An often overlooked item is what entities are actually insured under the Attorney Malpractice Insurance Policy?
Attorney Malpractice Insurance policies are written on behalf of the named insured firm. All attorneys that work for the firm are insured for the work that they do for the firm under that policy. This simple concept when not followed can cause problems at claim time.
With a law firm’s legal malpractice policy, it is important for the “Named Insured” to be properly listed on the declarations page and/or any applicable endorsement attached to the policy. Believing that just because an attorney listed on the malpractice policy has malpractice coverage for all work performed is invalid. If the entity that the attorney is doing the work for is not listed on the declarations page or an endorsement there is likely no coverage. The following is an example of typical entity exclusions for entities not listed on the declarations page:
“any claim made by or against any entity not named in the Declarations in which any Insured is a ten percent (10%) or more owner, partner, member, principal, or stockholder; or in which any Insured is an employee; or that is directly or indirectly controlled, operated, or managed by any Insured;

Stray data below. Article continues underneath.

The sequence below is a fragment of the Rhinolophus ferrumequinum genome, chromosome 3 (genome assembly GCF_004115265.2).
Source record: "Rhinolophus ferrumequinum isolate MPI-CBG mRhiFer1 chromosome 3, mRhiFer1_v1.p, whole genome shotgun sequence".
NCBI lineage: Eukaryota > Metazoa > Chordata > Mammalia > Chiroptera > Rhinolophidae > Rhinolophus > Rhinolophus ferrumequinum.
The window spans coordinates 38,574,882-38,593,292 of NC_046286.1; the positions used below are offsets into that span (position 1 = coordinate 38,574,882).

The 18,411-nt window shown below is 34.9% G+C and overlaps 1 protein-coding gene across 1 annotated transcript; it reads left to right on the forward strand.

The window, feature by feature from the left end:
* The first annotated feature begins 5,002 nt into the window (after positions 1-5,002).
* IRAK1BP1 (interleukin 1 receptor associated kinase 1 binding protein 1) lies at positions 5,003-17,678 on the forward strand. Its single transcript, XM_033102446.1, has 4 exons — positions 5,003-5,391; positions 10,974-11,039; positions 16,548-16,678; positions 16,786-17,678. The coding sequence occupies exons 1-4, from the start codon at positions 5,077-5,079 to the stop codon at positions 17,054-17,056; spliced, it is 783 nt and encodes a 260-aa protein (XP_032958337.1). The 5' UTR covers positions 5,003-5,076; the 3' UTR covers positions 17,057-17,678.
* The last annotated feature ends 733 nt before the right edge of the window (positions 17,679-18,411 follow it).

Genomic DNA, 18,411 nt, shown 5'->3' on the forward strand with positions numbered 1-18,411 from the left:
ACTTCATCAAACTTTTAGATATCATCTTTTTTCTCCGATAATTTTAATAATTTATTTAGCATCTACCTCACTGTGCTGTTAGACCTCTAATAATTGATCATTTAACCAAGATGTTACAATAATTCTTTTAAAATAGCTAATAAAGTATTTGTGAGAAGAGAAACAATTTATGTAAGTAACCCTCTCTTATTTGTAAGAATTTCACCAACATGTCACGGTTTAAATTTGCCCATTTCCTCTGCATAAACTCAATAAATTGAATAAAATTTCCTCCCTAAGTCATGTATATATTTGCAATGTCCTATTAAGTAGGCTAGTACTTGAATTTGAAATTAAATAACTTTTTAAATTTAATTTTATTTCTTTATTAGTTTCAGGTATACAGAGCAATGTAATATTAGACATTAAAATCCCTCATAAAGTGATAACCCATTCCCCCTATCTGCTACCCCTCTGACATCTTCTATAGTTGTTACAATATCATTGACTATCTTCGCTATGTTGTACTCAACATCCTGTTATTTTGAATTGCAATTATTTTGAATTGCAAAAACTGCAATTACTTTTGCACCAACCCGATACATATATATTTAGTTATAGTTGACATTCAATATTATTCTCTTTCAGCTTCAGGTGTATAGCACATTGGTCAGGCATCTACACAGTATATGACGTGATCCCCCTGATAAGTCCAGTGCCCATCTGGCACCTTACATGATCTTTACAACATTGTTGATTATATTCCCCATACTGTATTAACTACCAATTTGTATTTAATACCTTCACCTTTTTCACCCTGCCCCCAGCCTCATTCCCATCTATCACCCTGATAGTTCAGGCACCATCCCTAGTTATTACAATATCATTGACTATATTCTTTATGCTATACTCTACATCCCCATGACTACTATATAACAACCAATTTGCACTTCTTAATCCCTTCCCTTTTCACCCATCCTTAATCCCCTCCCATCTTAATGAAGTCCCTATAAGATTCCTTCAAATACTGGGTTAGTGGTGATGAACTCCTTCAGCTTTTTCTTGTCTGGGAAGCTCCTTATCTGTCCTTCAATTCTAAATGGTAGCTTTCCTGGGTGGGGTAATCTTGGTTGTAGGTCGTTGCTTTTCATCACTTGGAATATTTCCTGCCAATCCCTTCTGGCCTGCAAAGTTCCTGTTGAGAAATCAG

any claim made against any Insured involving any Insured’s activities as an owner, partner, officer, director, member, principal, stockholder, employee, or independent contractor of an entity (other than a prior law firm) not named in the Declarations;”
For instance if the law firm is a PLLC, and has a number of PC’s underneath the PLLC, then the PLLC and all the PC’s need to be listed on the declarations page and/or an attached endorsement. If an “of Counsel” attorney is merely on the firm letterhead and does no work for the firm but has an independent PC that has its own ‘clients’ and independent billing , it is a good bet that there is no coverage for the independent PC. That “Of Counsel” needs to have a policy that lists his or her own PC for that work.
If the declarations page lists the individual attorney, but the attorney actually has another entity that the business is run through such as an LLC, then the LLC is the proper entity that needs to be listed on the declaration page. If the firm has a number of LLC’s or tradenames, then all of the entities that the firm does business as should be listed.
Then there is the attorney that is working for a law firm as an independent contractor (IC). The attorney is told by the law firm to get a malpractice policy to cover the firm and the work that the IC is doing for the firm. Insurers will not knowingly endorsement a law firm on to a solo’s policy to provide coverage for the law firm. The IC likely has coverage for the work they do, but the law firm will not have coverage through the IC’s policy.
If the firm owns a Title Agency, unless it is listed on the policy declarations page or endorsed, there will be no coverage.
A little upfront work when properly completing the application and making sure the policy reflects the firm’s intent can prevent a problem at claim time.